T1 - Cognitive reserve attenuates age-related cognitive decline in the context of putatively accelerated brain ageing in schizophrenia-spectrum disorders

AU - Van Rheenen, Tamsyn E.

AU - Cropley, Vanessa

AU - Fagerlund, Birgitte

AU - Wannan, Cassandra

AU - Bruggemann, Jason

AU - Lenroot, Rhoshel K.

AU - Sundram, Suresh

AU - Weickert, Cynthia Shannon

AU - Weickert, Thomas W.

AU - Zalesky, Andrew

AU - Bousman, Chad A.

AU - Pantelis, Christos

PY - 2019/7/9

Y1 - 2019/7/9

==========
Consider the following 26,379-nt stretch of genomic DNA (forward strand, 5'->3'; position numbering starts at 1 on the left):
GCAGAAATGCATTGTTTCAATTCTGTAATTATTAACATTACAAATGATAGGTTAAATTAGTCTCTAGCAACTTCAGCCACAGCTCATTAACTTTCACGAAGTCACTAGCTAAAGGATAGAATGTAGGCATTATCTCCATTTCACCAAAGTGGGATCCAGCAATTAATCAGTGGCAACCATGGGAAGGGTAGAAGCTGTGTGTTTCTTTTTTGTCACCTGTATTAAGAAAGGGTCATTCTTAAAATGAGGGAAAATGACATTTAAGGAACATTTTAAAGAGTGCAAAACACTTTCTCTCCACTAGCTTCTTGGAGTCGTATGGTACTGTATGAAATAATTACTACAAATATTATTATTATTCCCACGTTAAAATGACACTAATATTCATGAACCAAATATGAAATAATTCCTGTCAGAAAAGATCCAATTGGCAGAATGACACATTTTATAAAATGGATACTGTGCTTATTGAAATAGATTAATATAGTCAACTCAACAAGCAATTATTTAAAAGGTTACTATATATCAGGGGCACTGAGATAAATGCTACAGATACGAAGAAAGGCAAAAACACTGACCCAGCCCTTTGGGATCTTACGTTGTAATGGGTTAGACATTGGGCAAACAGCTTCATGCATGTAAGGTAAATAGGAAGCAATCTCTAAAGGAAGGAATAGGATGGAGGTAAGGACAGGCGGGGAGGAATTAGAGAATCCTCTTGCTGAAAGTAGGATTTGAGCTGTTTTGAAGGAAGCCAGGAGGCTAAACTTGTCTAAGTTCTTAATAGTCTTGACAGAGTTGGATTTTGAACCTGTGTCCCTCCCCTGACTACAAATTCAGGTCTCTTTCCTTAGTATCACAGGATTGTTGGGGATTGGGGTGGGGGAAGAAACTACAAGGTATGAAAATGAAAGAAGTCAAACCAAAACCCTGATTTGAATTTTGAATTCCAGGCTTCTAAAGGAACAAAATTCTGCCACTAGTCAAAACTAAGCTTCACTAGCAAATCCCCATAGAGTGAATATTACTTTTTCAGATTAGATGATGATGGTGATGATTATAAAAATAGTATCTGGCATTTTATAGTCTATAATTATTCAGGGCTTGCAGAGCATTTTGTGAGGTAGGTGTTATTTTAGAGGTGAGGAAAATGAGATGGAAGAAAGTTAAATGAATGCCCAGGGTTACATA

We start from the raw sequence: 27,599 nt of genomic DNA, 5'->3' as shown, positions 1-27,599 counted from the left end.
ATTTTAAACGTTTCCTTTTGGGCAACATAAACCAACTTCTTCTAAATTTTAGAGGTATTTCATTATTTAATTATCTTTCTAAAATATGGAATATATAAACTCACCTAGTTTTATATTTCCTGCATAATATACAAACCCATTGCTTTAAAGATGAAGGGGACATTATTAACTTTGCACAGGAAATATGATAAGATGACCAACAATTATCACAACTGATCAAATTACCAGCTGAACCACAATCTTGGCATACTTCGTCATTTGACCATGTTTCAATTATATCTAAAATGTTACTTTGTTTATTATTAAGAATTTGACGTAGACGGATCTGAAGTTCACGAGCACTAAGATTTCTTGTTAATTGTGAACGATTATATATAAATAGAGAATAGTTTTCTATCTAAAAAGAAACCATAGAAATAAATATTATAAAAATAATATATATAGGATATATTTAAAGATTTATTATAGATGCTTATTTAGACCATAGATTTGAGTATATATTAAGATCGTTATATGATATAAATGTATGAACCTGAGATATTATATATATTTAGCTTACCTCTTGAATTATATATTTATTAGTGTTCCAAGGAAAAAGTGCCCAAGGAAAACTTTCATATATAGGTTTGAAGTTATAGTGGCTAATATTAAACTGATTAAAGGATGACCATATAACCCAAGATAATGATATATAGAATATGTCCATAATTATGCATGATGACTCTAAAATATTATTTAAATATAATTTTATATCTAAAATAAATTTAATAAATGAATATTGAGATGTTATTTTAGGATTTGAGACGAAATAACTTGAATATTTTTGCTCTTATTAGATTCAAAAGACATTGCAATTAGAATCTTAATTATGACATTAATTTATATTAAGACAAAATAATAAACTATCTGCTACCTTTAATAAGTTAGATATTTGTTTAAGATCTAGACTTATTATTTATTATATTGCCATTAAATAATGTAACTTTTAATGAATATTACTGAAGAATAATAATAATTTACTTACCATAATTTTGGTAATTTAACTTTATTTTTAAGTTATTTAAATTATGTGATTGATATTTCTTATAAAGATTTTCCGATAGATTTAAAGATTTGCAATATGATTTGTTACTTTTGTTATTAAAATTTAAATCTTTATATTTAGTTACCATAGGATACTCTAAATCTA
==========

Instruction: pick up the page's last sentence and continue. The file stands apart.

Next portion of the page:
N2 - BackgroundIn schizophrenia, relative stability in the magnitude of cognitive deficits across age and illness duration is inconsistent with the evidence of accelerated deterioration in brain regions known to support these functions. These discrepant brain-cognition outcomes may be explained by variability in cognitive reserve (CR), which in neurological disorders has been shown to buffer against brain pathology and minimize its impact on cognitive or clinical indicators of illness.MethodsAge-related change in fluid reasoning, working memory and frontal brain volume, area and thickness were mapped using regression analysis in 214 individuals with schizophrenia or schizoaffective disorder and 168 healthy controls. In patients, these changes were modelled as a function of CR.ResultsPatients showed exaggerated age-related decline in brain structure, but not fluid reasoning compared to controls. In the patient group, no moderation of age-related brain structural change by CR was evident. However, age-related cognitive change was moderated by CR, such that only patients with low CR showed evidence of exaggerated fluid reasoning decline that paralleled the exaggerated age-related deterioration of underpinning brain structures seen in all patients.ConclusionsIn schizophrenia-spectrum illness, CR may negate ageing effects on fluid reasoning by buffering against pathologically exaggerated structural brain deterioration through some form of compensation. CR may represent an important modifier that could explain inconsistencies in brain structure - cognition outcomes in the extant literature.